Landscape Design
Birkha Bawari | A. Mridul
LA 49
Contemporarizing Traditional Water Architecture

With the current disregard towards water and its treatment as an exhaustible resource, one cannot help but realise the relevance of the ancient wisdom of conserving water. 'Birkha Bawari'- a stepped well- is one such step towards the revival of the tradition of conserving rainwater. In being able to hold approximately 15 million litres of water, it is envisaged to be able to make Rajasthan self-sustaining for an entire season when filled to its full capacity.
'Birkha Bawari' ('birkha', in local dialect means rain, 'bawari', in the vernacular, means a stepped well) is a step in reviving the traditional concept of conserving rainwater, re-adopting vernacular technologies of using local natural materials, techniques and skilled labour force for modern use in arid regions of Rajasthan.
Many arid regions in the state of Rajasthan have a historic tradition of conservation of water through types of traditional harvesting structures. Due to deep ground water table and low annual rainfall, water is highly venerated, most cared for and wisely conserved both in terms of storage and frugality of use. Few decades back, in the city of Jodhpur, rainwater from catchments around the city were canalized and brought to manmade ponds by gravity. With rapid urbanization, burgeoning population, ever increasing industrialization, the demand of water has increased manifold. The sources remain highly insufficient as the culture of harvesting water is on decline in present times. In the wake of ruthless ground water exploitation leading to its depletion, there is a realization about the relevance of ancient wisdom of conserving water.
Birkha Bawari is a reservoir for harvesting rain water from a 110-acre catchment in a private development - Umaid Heritage Township in Jodhpur. The layout of Umaid township, adjoining Umaid palace complex is sited like a valley with Birkha Bawari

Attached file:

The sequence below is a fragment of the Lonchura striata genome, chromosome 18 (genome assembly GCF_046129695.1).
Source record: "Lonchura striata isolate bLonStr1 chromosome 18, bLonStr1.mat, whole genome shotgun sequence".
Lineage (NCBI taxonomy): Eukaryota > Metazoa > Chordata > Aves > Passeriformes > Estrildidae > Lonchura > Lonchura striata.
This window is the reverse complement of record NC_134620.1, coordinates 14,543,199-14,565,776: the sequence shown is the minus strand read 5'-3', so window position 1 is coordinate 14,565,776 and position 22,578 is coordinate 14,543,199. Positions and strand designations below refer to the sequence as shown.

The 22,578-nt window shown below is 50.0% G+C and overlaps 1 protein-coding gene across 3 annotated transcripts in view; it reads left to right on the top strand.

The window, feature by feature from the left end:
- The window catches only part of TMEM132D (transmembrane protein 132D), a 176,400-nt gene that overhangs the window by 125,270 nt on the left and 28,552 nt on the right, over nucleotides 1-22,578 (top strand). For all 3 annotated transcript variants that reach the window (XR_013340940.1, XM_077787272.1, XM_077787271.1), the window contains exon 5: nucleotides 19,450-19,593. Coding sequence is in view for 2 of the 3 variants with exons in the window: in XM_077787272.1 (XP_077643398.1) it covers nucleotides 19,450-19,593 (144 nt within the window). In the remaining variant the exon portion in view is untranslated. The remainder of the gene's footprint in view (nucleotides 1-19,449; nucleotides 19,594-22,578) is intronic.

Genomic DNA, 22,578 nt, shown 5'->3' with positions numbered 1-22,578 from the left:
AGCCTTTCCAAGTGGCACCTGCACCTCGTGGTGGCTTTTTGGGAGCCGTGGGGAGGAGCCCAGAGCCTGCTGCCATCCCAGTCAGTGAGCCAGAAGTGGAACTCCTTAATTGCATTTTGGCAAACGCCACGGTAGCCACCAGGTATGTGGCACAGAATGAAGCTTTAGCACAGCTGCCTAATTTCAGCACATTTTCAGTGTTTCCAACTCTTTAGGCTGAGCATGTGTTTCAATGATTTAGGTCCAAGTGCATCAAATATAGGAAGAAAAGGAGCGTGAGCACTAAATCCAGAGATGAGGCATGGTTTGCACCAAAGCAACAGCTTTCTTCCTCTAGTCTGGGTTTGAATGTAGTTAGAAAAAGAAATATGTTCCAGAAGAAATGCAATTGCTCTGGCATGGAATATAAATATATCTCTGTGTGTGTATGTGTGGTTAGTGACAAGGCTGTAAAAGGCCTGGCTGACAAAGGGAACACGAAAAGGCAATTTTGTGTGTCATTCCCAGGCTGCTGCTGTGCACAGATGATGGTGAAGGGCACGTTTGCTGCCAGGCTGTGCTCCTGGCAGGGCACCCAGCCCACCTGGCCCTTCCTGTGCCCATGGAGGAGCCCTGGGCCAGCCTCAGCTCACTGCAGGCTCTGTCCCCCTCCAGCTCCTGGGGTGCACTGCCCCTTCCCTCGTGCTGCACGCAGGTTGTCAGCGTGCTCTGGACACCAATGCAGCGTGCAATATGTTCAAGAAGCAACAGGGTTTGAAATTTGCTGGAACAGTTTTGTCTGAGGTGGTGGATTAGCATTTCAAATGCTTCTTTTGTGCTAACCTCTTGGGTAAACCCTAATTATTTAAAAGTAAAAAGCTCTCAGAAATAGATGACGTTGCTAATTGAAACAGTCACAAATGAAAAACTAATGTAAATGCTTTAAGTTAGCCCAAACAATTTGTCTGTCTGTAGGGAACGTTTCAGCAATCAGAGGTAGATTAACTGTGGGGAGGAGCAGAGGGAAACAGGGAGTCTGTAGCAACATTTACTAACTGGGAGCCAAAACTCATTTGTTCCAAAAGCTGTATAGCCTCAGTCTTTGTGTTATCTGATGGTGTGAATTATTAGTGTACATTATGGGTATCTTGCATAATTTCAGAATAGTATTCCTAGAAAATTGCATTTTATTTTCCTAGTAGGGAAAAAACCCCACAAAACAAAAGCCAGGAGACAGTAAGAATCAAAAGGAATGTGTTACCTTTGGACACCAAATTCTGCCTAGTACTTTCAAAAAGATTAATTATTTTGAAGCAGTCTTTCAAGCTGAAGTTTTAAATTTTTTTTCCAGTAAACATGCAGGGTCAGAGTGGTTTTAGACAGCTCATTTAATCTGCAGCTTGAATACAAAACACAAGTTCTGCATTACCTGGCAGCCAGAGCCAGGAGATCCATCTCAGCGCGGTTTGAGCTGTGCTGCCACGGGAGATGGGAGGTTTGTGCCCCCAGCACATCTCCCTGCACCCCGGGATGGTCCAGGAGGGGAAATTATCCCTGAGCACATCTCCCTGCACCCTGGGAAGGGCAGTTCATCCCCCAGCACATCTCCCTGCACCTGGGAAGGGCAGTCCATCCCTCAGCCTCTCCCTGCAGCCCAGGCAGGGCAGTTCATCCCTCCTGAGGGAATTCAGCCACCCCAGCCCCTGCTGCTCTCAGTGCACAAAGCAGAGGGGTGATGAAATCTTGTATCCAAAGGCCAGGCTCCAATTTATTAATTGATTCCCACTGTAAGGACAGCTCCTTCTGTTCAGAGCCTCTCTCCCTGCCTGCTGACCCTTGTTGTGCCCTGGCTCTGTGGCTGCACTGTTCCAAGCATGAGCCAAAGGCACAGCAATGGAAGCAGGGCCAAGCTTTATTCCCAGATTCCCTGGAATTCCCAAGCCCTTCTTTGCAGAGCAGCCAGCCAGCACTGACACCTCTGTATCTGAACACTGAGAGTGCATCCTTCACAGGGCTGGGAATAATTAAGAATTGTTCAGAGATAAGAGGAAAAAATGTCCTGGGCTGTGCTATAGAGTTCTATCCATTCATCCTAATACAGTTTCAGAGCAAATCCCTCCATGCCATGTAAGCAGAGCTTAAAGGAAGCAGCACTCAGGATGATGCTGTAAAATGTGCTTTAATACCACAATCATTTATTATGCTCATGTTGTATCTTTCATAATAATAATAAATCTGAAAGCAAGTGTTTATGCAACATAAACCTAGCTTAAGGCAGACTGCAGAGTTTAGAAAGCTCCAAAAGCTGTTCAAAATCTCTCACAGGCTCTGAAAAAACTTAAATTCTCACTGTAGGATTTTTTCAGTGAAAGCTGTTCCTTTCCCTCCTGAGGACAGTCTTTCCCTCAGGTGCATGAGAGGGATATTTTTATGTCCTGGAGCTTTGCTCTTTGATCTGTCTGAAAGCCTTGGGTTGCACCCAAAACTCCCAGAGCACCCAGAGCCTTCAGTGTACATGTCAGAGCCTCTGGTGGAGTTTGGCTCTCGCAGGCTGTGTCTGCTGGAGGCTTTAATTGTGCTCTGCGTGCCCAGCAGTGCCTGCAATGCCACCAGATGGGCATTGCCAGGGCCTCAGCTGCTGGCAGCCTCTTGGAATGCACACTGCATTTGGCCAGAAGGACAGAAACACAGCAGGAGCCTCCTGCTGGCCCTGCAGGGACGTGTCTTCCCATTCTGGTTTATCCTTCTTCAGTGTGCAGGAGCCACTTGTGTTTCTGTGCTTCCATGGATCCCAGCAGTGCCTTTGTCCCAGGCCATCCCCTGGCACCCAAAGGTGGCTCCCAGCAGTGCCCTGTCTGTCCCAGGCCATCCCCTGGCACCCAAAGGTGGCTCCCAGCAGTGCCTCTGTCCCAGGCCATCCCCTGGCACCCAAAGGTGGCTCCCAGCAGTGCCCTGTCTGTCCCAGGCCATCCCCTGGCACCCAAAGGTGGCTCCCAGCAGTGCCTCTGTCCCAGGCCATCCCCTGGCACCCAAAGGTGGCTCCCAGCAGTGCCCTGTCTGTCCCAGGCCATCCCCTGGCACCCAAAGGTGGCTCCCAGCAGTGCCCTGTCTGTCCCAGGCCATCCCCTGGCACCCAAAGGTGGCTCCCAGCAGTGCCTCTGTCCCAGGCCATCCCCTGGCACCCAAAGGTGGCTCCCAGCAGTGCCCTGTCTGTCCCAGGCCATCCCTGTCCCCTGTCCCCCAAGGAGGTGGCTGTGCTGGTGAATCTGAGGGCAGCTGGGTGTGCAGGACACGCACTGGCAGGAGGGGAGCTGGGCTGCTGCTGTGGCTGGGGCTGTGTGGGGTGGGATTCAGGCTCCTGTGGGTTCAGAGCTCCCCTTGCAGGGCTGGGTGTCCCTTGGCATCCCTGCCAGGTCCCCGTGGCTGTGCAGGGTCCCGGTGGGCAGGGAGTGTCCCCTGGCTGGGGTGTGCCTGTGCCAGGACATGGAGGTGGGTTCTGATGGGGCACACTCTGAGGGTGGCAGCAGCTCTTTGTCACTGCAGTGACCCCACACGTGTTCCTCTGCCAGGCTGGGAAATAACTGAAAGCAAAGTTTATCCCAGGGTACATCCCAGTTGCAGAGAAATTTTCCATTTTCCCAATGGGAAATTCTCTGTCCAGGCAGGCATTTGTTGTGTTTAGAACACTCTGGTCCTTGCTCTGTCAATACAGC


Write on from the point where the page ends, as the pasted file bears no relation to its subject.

being located in the deeper troughs of the land. The design idea was inspired from myriad traditional kunds (stepped-ponds) and bawari or vav (stepped-wells).


ArvindTalati: A forgotten pioneer of Modern Indian Architecture

In memory of Anil Laul

SnehaMandhan& Tanya Pahwa

landscape restoration
Healing Touch:

Aravalli Biodiversity Park, Gurgaon

landscape design
Conservation and sustainable use of a cultural landscape feature:
Naubad Karez at Bidar, Karnataka


Contemporarizing traditional water architecture

A. Mridul

Introspection, Interpretation:
Shanti Van, Ahmedabad

Footprints E.A.R.T.H.

landscape research
Reimagining Agra:
Fluvial geographies of historic cities

Shahena Khan & Shubham Mishra

Water conserving design in rurban India:
A nallah-front village in Jamnagar District, Gujarat

James L Wescoat Jr

Nature in the City: Nehru Park, New Delhi

Landscape Foundation India

traditional wisdom
"Acchhayvicharonkabhiakaal" Famine of good ideas

Chatarsingh Jaam

Towards sustainable equitable development

In conversation with Sunita Narain

view from within
City with rural past, Village with urban future

Geeta Wahi Dua

Celebrating the landscape through paintings in natural dyes

Taniya Vaidya

seeing the unseen
Celebration and prayer

Ashok Vajpeyi

book review
Naturally: Tread softly on the planet

Review by Shishir R Raval

Nesting in nature, Sanjay Patil
Review by Aruna Ramani Grover

tree sheet
Acacia nilotica (subsp. Indica), Babool

Green Circus


© LA JOURNAL | 2022